Why take a break from drinking?
Alcohol is an interesting topic. As a drug it is widely accepted in society, central to so much of our socialising and leisure. There seem to be lots of health benefits - so we are told - yet there are also a lot of problems in terms of health, relationships and lifestyle that come from drinking.
Over a few years I'd begun to become aware and then concerned that I was drinking too much and too regularly. I am in a busy and stressful job and sometimes a glass of wine after work to relax is really helpful. But over time, one glass became two. Two glasses became ....I might as well finish the bottle. A habit got established....and was starting to get too entrenched.
I'd tried to impose a few rules - the glass ceiling for example - but I usually ended up breaking my own rules. Realising that I needed to cut back and break the habit, I started reading some "sober blogs" like The Sober Journalist and Gray's Grog Blog In mid December I cut out alcohol for a couple of weeks and then focussed on cutting it out totally for at least the whole of January.
Dry January is a campaign run by Alcohol Concern in the UK with the aim of having a short break from drinking to let you reset your habits.
With Xmas excess gone, banish the booze this January and make a healthy start to the new year.
By taking on the challenge you’re sure to lose a few pounds while saving a few quid. And with no hangovers you’ll find time and energy you never knew you had, oh and your skin will look nicer too.
So go on, take time out, get thinking about your drinking and prove to yourself that you can say no to a tipple or two.
It is a simple little challenge - no alcohol for a month. I don't like all the martyrdom about it - it shouldn't be a trial - but I decided to ride on the back of it for my own purposes.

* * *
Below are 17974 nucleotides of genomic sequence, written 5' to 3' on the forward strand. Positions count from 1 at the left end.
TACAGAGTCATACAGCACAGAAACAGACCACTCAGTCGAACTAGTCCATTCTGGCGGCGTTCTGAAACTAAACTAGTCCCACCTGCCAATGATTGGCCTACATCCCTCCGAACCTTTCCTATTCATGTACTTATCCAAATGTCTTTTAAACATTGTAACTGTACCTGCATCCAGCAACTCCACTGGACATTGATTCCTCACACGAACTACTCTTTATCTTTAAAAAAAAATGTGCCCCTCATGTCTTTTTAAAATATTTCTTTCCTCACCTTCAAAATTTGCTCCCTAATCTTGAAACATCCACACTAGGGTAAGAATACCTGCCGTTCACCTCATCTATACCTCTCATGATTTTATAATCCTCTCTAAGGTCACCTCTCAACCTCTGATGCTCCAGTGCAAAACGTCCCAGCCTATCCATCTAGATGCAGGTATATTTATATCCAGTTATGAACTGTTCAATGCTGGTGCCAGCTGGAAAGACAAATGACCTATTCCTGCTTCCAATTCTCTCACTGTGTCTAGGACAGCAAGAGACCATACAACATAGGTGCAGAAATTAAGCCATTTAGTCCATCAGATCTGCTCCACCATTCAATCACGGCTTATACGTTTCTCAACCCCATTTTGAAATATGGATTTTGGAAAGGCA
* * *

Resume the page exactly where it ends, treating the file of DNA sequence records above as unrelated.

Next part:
There is a similar movement - Hello Sunday Morning - which has similar aims but more of a hipster feel to it. Lots of cool dudes being very cool about not drinking.
What happened? I actually found it pretty easy. Drinking had become a habit. Yes there is a psychological release from some stresses, but so much was just habitual. As soon as I decided that I was not a drinker...then I wasn't. Occasionally a nice glass of red with a meal would have been nice but it was no great sacrifice.
- Better sleep - waking up fresh and rested in the morning.
- A clearer head - I found my thinking to be getting much sharper, my writing much better, my speech more articulate.
- Less money spent
- Less non-specific guilt - those mornings when you wake up feeling like something bad has happened.
I didn't lose any fat which was strange given the reduced calories
At the end of the month I didn't find myself desperate for a drink. I didn't rush out on 1 February and get some wine. I left it until my birthday - 8 February - where we went out for a meal with wine. Had half a bottle. Felt fine.
I've had a couple of glass this week, but I am not looking to get back to where I was. I've considered going totally tea-total but let's try moderation for a while.